Plaza: Well, not every day, but people know about it and, like, you're asking me about it. I guess I get fixated on things, and the hags are one thing I've always been fixated on. My first day in L.A., I dressed like a hag and I ran down Rodeo Drive screaming at the top of my lungs.

Kemper: Are you being serious?

Plaza: I'm dead serious. I have video footage of it ... Ellie, for some reason I've always felt like you would be an amazing talk-show host someday.

Kemper: Aubrey, you are too much, my friend. I really am happy you just mentioned that and I hope that it appears that you brought it up, because I just had that very idea a few weeks ago and I mentioned it to my mom and sister and they both, like, laughed in my face. They were both like, “Why would you be a talk-show host?” Aubrey, I would very much like to be a talk-show host! But I sort of could say the same thing about you. I think you would also be a good talk-show host in terms of making —

Plaza: Making people feel uncomfortable?

Kemper: Yeah ... Can I tell you something? I love Kelly Ripa! Like, I love her.

Plaza: Me too!

Kemper: I watch Regis and Kelly most mornings.

Plaza: I really could see you doing that. I think that's gonna happen.

Kemper: Oh my gosh! If I get a talk show and, I don't know, if you also want to get a talk show —

Plaza: I don't think I'd be good at it. I think you would. I don't know why.

Kemper: Well, I don't know why you think you wouldn't be. If I ever get a talk show, you can be, like, the —

Plaza: The first guest?

Kemper: — stage person. Yes, the first guest! Aubrey, you would be perfect. You would definitely be the first guest and you'd get credit for coming up with the idea. And I just hope that my mom and sister know that you are supportive of my idea.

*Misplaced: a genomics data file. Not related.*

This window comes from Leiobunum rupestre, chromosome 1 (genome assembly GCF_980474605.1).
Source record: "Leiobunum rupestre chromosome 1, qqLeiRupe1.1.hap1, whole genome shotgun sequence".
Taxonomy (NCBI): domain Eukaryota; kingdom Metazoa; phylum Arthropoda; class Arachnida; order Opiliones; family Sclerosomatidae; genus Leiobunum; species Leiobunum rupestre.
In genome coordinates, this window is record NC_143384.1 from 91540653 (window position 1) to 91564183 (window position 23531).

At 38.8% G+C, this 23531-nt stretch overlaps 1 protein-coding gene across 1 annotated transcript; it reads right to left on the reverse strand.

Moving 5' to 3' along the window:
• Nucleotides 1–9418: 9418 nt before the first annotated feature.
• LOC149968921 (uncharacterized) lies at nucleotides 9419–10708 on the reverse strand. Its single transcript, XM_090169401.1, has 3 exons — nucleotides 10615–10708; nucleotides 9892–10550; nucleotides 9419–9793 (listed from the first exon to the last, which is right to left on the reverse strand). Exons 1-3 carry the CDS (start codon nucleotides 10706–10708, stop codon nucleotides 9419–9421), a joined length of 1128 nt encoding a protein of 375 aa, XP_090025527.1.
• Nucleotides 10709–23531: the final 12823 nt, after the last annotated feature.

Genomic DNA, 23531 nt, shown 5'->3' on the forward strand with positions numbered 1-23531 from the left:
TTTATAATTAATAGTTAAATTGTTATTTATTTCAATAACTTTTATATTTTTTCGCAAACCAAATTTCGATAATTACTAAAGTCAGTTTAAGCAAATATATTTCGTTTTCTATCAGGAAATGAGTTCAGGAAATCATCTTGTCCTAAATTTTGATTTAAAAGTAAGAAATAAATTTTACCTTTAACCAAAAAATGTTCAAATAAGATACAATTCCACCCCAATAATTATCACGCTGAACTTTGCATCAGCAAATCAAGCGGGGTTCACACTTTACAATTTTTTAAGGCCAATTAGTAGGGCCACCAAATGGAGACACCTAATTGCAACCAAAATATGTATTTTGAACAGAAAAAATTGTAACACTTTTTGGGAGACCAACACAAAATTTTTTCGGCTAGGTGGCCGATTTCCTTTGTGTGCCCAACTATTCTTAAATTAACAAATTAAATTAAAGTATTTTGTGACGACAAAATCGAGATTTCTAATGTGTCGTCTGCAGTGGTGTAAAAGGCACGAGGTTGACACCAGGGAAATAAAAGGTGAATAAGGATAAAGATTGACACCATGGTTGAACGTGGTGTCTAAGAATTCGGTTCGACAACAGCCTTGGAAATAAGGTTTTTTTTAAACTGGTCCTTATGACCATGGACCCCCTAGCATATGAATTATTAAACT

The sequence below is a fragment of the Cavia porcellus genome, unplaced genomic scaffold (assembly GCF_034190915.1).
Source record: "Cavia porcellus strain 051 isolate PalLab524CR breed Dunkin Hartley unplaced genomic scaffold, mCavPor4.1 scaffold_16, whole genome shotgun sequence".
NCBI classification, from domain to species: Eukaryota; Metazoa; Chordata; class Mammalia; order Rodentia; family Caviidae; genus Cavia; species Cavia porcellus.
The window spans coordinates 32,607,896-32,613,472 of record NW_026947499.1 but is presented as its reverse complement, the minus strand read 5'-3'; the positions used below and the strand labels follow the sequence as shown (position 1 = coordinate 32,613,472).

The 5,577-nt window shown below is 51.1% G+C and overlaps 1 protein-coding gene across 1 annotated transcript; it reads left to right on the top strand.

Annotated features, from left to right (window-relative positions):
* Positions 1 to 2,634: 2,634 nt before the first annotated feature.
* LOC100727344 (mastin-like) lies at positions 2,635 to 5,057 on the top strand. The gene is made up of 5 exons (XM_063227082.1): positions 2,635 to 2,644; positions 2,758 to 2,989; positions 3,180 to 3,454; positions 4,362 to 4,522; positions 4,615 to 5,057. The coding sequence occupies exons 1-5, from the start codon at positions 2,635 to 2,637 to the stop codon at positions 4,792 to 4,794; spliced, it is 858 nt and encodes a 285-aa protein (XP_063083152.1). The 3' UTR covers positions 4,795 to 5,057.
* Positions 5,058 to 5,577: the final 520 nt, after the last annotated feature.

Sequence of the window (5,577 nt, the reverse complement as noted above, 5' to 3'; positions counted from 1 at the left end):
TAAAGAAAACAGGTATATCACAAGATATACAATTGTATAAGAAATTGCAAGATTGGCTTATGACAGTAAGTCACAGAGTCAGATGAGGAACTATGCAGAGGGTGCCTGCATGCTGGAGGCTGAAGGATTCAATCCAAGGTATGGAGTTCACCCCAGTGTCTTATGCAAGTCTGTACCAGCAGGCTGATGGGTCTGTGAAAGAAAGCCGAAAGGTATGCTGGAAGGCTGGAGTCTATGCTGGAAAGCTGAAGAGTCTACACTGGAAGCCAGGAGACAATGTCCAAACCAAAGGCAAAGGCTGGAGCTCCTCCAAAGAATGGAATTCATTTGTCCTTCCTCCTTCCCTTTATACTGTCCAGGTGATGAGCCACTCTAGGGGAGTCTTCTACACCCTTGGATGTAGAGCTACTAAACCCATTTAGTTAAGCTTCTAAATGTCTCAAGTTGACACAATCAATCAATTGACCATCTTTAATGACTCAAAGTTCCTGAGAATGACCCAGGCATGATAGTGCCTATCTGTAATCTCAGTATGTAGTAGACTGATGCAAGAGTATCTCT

Kemper: If you had to have another profession — like if acting didn't exist and comedy didn't exist — what do you think it would be?

Plaza: I think I would be a politician or would run for office. I used to be really involved with that stuff in high school and I was, like, student council president and I was really into local campaigns, although I got really into it for weird reasons. I was really into the rivalry aspect of it, and we would, like, steal the opponent's signage and set them on fire and stuff. I liked that part of it. I kind of was like one of those kids who thought I was going to be president. I wanted to take over the world. I could still go to law school. My mom's a lawyer. That's still something I'm interested in, just down the line. Maybe I'll be like Arnold Schwarzenegger.

Kemper: I didn't know that about you.

Plaza: That people compare me to Schwarzenegger?

Kemper: Yeah, I didn't know that you get the hag reference and the Schwarzenegger, like, nearly every day.

Vulture: You might have a hard time running for public office with your background in witchcraft.

Plaza: I can be the Wiccan candidate.

Vulture: They are underrepresented in public office.

Plaza: I'm gonna put a spell on Afghanistan. I think that from this interview I've gathered this much information: that in ten years the two of us are going to have a witch talk show where we're witches. It will be a political talk show, but we'll be witches and we'll talk about witchcraft. And we'll have celebrity guests.

Kemper: It'll be on Sunday morning. Oh, I can't wait.

Plaza: What do you think, Rachael?

Vulture: I would totally watch it. In ten years from now, or tomorrow.

Plaza: We can figure it out. We can get HBO.

Kemper: We'll work out the kinks.

Vulture: There's always the Internet ...

Photo: Kevin Winter/Getty Images